Railway ticket booth in auction
It is a piece of railway history that sums up how times have changed. In the 1940s, the portable wooden ticket office stood at Norwich railway station, selling tickets to holidaymakers headed for the seaside.
It is a piece of railway history that sums up how times have changed.
In the 1940s, the portable wooden ticket office stood at Norwich railway station, selling tickets to holidaymakers headed for the seaside. As cars and foreign holidays got more popular and the summer rush dwindled away, it was taken over by postmen, who used it as an office between loading mail on to trains.
These days mail is carried by road rather than train, but it was around 10 years ago that postmen at Thorpe station got their own brick-built office. So Peter Willis, a postman who had spent many happy hours inside the wooden shed, bought it.
The railway enthusiast put it up in his garden in Horsham St Faith, near Norwich, but now the 66-year-old has decided to slim down his collection - which includes model railways from Hornby, Bassett Lowke and Fleischmann, and hundreds of Matchbox models. On Friday all 95 lots will go under the hammer at Durrants auction house in Beccles in one of its twice-yearly toy sales.
The ticket office is unlikely to be the most valuable item, but is certainly the most unusual.
Mr Willis said: “Originally it had iron wheels underneath it and they would haul it into position on platform five or six at weekends when they had all the holidaymakers from northern England and the Midlands for their holidays in Yarmouth and Lowestoft. They used it as mobile ticket office so they didn't jam up the main booking hall.
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“Some years later, as people got fewer and fewer on the trains, the post office rented it as somewhere for the postmen who loaded all the mail on the trains to operate from. We used to eat our sandwiches in there - you couldn't go to the canteen on Thorpe Road as you always had to be there in case a train came in.
“It is only six foot square inside but I have seen 10 people in there. We had three chairs and a table and a metal cabinet with three drawers. In all the spaces left there would be people standing.”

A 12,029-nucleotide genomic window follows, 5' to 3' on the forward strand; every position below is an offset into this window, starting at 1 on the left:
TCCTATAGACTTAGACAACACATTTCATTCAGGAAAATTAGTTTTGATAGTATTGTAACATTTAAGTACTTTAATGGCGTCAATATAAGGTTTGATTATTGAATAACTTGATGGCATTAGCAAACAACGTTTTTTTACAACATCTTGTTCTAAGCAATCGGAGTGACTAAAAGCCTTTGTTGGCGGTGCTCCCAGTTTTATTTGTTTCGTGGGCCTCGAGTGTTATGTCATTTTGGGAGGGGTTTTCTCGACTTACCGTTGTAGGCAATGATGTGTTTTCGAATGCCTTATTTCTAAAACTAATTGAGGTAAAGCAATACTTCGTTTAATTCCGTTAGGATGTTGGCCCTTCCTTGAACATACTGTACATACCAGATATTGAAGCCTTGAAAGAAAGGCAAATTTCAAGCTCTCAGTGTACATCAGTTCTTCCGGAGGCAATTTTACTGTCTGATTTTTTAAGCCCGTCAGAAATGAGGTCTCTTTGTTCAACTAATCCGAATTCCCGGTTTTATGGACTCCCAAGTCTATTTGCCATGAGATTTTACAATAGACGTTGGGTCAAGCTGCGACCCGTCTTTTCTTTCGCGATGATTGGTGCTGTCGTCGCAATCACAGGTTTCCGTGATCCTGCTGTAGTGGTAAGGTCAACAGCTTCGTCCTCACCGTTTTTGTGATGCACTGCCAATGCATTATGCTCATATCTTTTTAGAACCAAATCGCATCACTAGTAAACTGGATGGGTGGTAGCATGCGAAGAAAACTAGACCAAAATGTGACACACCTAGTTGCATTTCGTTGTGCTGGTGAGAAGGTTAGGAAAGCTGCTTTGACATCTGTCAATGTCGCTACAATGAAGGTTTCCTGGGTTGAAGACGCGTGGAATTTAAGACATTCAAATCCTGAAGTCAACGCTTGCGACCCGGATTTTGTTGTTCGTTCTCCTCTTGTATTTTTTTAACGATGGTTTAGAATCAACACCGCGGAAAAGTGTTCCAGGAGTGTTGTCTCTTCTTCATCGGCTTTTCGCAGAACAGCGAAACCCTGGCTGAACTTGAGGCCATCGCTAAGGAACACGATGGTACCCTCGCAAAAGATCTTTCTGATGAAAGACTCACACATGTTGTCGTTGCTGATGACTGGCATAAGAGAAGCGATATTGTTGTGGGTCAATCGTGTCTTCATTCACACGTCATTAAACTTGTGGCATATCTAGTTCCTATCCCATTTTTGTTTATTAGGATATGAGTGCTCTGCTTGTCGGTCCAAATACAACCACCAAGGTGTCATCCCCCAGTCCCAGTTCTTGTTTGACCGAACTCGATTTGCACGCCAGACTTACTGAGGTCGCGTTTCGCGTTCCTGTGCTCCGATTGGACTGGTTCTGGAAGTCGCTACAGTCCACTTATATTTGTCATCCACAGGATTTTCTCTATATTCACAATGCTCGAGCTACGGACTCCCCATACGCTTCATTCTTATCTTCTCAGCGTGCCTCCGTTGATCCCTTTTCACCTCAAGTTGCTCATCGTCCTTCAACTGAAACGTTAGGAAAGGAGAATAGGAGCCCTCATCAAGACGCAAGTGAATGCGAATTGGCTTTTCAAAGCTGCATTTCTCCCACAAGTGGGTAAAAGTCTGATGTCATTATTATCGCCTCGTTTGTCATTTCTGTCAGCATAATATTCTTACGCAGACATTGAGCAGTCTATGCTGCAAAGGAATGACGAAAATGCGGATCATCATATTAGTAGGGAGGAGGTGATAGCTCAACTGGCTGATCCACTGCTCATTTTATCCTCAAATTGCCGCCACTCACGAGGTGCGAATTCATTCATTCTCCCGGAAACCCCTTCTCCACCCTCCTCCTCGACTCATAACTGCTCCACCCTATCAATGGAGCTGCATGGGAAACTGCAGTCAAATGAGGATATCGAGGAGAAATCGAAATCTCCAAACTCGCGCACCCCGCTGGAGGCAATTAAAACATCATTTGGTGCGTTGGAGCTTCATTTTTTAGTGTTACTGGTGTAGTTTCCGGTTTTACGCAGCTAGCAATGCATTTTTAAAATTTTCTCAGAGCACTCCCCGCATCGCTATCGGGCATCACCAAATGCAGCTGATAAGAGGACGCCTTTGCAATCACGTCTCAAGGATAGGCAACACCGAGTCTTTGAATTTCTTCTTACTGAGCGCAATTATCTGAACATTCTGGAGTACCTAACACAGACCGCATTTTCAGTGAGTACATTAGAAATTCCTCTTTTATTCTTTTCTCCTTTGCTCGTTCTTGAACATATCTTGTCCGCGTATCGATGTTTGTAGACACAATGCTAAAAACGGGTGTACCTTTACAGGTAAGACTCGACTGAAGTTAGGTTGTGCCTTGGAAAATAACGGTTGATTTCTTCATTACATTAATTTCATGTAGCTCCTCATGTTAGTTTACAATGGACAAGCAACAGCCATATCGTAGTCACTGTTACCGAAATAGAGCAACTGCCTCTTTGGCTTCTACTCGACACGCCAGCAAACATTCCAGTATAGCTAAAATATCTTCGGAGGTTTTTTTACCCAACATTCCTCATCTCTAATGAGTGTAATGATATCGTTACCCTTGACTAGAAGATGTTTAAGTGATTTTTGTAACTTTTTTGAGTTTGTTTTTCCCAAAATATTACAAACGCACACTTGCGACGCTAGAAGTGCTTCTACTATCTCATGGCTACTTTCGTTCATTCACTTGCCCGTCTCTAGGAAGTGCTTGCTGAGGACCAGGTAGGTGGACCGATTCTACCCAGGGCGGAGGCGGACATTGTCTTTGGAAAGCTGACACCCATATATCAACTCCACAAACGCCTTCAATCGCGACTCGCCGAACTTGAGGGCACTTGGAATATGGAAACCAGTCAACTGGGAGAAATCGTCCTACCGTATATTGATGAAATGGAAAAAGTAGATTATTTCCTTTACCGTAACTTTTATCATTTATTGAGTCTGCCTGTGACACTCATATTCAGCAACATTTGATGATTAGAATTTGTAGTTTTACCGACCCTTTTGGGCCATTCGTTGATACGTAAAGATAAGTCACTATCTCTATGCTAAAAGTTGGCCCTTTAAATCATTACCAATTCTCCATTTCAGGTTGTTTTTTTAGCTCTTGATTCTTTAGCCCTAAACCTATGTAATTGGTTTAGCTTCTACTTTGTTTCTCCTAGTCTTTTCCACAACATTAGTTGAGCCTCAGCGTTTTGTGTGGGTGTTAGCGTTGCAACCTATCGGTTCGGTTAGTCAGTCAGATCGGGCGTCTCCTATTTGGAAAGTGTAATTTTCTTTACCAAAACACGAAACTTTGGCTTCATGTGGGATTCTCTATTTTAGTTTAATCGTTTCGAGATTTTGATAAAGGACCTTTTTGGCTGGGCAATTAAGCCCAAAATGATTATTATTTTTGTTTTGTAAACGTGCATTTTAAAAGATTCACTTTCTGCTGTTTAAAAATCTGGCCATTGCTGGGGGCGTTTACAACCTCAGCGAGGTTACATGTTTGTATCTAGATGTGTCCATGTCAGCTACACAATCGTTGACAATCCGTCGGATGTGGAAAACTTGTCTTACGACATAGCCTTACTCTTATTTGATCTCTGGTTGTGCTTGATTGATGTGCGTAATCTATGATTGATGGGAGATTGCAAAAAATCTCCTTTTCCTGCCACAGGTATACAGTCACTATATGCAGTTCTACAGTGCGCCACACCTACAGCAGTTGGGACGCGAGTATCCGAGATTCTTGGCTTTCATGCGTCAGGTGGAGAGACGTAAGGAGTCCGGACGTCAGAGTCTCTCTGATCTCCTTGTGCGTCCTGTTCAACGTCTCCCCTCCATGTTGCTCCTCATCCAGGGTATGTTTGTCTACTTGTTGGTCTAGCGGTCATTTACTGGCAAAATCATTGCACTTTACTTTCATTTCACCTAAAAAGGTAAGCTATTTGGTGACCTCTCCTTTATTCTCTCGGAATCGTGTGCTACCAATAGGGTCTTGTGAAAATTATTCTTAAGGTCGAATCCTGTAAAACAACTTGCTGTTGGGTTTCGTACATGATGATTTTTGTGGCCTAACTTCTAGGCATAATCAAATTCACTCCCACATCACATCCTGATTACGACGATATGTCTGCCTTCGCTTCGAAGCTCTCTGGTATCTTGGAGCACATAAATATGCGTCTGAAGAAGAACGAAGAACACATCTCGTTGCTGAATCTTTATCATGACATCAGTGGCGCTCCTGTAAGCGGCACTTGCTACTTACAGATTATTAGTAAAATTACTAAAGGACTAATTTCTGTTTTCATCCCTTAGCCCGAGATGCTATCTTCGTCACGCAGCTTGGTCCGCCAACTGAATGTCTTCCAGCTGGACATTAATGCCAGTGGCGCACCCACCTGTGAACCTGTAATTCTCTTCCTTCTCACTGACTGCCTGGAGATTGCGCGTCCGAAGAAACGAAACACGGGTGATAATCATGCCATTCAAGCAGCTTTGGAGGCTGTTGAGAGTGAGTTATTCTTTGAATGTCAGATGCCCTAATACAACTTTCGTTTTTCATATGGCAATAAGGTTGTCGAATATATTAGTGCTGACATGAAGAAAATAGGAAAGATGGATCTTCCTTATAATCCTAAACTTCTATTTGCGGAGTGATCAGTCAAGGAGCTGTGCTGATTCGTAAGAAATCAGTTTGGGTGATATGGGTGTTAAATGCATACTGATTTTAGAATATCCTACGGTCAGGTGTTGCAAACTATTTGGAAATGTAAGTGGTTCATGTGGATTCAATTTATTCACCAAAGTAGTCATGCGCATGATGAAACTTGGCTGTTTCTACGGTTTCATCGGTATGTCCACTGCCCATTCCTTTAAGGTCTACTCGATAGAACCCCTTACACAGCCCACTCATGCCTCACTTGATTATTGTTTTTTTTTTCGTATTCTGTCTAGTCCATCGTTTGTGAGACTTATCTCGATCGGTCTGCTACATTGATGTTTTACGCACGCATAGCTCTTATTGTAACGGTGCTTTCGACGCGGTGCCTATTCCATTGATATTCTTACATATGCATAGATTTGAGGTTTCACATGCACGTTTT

Inside the British Rail blue paint can still be seen, though underneath it the paint is LNER (London and North Eastern Railways) green, which is how Mr Willis knows it dates from before the railways were nationalised in1948. The cream paint higher up is stained brown with nicotine, and Mr Willis remembers how inside it would be “like a fog” with several men smoking pipes.
The grandfather of three paid £50 for it, but never imagined that it might be worth anything at auction.
Auction room manager Miles Lamdin said: “It is a bit of a talking point. We don't usually put real life train stuff in this sort of sale, but it goes with the rest of the collection. Whether it will go as a piece of railway memorabilia or as a garden shed I don't know.”
Mr Willis started his collection when he was seven, and has been extending it ever since. There are clockwork trains dating back to 1923, and one unusual item up for sale is a 1930s Bowman LNER steam train in its original pine box, with an estimate of £150 to £250. A new limited edition Bassett-Lowke Patriot class locomotive has an estimate of £250 to £300.
He said: “I shall be sorry to see my things go, but my grandchildren are not really interested in model railways and it seemed like the best thing to do. There are trains I paid £400 or £500 for which will probably make half that, and other old things I bought for £5 or £10 which will probably go for a lot more money.”